This past Thursday, Adobe’s Director of Business Strategy Don Bennion gave an enlightening presentation at our online AI in Marketing event.
The talk offered practical advice and examples of how Adobe has increasingly used artificial intelligence and machine learning in their internal activities in recent years.
Their practices are borne from the predictive power of customer experience metrics and their own data driven operating model (DDOM). The company is now moving to make these tools and techniques available to external partners.
Here are my key takeaways.
Attribution was really the first area Adobe started using AI and machine learning.
Moving away from the simple models such as ‘first click’ and ‘last click,’ and later ‘u-shaped’ and ‘linear’ models, the incorporation of AI and ML improved Adobe’s models massively.
Bennion highlights two ways to assign credit in attribution:
Adobe moved into the incremental area. The hypothesis is that if Adobe stops all their marketing efforts, they would still sell products. After all, customers make purchases which are at least partly based on factors like brand loyalty and word of mouth.
Using AI trained on their internal data, they were able to establish a baseline of 50% marketing value from each purchase. From here, they could then weight all their touchpoints individually and – crucially – cut marketing costs, or better allocate it, more efficiently than would be possible by assigning credit with the influential method.
Another area in which Adobe are incorporating AI is in personalization.
‘One to one marketing is the nirvana,’ Bennion says. ‘But segmentation is still an important tool for us.’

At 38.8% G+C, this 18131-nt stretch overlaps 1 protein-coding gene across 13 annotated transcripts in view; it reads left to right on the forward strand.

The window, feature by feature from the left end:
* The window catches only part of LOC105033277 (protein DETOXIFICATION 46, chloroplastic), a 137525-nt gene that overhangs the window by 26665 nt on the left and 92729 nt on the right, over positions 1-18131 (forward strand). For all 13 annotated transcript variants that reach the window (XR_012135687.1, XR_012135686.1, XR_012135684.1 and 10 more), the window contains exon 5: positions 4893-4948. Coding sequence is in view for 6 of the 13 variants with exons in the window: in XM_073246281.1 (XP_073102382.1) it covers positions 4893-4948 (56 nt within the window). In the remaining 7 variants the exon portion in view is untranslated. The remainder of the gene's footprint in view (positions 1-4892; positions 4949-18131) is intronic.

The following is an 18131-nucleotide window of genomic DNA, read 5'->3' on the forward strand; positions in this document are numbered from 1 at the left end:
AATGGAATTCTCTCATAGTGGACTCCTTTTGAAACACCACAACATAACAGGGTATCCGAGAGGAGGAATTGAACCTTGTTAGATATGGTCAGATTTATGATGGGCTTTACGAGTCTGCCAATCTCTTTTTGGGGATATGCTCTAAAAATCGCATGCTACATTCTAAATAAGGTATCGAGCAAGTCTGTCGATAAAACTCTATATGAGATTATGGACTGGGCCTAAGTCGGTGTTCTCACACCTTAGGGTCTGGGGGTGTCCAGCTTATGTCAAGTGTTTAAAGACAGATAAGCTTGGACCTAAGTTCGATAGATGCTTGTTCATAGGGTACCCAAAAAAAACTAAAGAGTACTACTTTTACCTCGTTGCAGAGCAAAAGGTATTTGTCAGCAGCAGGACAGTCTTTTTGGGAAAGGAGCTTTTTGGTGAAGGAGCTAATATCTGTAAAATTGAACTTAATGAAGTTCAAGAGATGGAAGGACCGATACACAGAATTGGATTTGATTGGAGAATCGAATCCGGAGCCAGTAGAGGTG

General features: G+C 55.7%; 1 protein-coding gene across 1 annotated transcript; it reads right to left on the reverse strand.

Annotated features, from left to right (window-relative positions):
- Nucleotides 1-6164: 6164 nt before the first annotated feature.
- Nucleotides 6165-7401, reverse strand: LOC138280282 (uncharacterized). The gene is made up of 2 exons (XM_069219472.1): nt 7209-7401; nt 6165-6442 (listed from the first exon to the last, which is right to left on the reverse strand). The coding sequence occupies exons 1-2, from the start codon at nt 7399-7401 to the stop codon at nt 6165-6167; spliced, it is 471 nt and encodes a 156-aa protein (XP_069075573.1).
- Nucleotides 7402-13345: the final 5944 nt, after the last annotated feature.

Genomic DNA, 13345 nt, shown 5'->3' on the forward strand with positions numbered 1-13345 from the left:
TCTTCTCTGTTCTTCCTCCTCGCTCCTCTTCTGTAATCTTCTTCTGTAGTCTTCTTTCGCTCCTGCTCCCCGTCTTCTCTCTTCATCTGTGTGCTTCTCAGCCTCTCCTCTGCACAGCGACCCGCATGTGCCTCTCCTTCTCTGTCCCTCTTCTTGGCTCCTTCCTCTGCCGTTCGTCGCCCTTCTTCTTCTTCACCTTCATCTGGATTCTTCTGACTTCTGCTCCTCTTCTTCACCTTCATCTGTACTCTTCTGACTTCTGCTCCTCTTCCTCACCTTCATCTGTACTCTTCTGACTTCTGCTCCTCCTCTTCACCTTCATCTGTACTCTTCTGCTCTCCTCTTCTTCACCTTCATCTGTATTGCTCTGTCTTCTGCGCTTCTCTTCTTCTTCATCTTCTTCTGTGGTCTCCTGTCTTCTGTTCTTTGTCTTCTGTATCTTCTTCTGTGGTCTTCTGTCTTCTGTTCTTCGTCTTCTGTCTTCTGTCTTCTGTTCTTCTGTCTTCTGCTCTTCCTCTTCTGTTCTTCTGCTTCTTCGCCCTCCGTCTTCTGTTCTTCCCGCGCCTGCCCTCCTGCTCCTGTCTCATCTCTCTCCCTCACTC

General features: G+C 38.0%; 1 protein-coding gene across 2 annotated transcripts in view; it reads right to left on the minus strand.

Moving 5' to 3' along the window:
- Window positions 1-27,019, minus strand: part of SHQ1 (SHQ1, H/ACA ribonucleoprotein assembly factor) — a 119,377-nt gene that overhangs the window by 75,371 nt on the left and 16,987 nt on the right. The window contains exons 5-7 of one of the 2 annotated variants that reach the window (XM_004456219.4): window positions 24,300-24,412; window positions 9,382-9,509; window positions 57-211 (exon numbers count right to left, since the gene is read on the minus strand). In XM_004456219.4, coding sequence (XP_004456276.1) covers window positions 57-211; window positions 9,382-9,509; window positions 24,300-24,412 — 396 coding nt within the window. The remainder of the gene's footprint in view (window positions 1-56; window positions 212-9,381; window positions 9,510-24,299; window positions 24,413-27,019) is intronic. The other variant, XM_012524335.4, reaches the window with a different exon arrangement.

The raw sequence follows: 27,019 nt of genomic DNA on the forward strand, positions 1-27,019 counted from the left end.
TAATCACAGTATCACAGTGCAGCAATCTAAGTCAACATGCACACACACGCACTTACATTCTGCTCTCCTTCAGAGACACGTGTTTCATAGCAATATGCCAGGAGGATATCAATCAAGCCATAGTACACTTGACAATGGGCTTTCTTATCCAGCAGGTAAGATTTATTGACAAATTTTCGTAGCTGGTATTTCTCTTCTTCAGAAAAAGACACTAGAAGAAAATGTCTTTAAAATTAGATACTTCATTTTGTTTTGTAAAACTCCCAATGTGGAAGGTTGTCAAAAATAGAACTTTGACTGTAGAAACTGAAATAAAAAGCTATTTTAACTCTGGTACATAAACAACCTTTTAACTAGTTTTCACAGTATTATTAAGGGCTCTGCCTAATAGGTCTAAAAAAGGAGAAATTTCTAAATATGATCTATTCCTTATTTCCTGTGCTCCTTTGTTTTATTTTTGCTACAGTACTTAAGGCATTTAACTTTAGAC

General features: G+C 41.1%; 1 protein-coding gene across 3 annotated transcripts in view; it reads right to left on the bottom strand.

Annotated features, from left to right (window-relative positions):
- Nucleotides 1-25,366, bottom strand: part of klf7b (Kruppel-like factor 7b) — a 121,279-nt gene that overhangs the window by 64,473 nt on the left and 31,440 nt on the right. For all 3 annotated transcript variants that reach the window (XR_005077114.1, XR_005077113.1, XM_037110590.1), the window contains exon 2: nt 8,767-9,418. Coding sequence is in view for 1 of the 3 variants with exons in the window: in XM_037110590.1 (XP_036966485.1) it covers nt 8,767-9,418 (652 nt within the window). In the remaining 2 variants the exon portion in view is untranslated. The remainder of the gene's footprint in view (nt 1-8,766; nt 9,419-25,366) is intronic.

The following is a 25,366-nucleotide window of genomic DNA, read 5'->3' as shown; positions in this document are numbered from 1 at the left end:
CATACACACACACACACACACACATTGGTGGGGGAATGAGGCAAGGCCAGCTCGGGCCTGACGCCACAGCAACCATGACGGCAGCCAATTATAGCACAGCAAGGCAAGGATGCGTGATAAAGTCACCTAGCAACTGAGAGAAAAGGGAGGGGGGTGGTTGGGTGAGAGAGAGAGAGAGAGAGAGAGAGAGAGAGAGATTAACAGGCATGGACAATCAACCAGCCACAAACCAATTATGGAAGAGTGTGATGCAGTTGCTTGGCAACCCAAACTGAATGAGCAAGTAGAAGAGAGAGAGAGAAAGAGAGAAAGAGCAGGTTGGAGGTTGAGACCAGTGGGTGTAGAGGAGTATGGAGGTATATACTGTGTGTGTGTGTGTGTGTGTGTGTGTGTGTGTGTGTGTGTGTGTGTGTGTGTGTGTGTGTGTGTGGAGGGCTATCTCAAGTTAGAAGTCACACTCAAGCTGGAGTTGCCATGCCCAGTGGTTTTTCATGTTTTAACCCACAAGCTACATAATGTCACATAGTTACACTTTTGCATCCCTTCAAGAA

In the past, Adobe used to segment from attributes and behaviour. This has value but is clearly limited in the big data era. Adobe’s response was to use AI to develop propensity modelling.
Adobe allocated a ‘propensity score’ for any success event, be it a conversion or a purchase etc. They could then ask the following of potential customers:
…then use this to create segments.
Tech company Nvidia did just this. They created propensity scores for ‘frequent gamers’ and ‘infrequent gamers’ respectively. They understood that both these segments have differing habits when it comes to making purchases, upgrading, or responding to marketing messaging.
The result was that Nvidia could use these predictions to personalize their customer experiences to within 96% accuracy.
One of the key questions that arose during Bennion’s presentation shifted focus to how he has seen data sophistication change over the years.
While attribution and personalization which incorporates AI is still an approximation, he highlighted how the sector is always evolving.
‘More data is accessible from non-web touchpoints. We have better modelling. Speed and processing is quicker with AI data – which is important for drive and scale,’ Bennion said.
That’s not to say there was no mention of any potential bumps in the road for data-driven marketers. Not least in light of Google’s recent announcements to phase out third-party cookies in Chrome within the next 2 years.
Marketers certainly need to be adaptable in this ever-changing landscape, but Bennion is a believer that it is at least as important for them to have a solid understanding of their business, rather than simply striving to better understand data science.
Key growth strategies for Adobe are:
Undoubtedly, growth strategies such as these will be familiar to companies of all sizes, and across many sectors.
For customer acquisition, Adobe is asking: Who has the propensity to buy from us? When it comes to cross-selling, i.e. getting customers to upgrade or make a related purchase, churn propensity models are proving massively useful.
It is clear to see how AI via incremental attribution, as well as propensity modelling which feeds into personalization, is helping Adobe achieve their goals here. And it is not too much of a leap to see how other brands can leverage AI to improve their marketing ROI too.Reblogged 1 year ago from www.clickz.com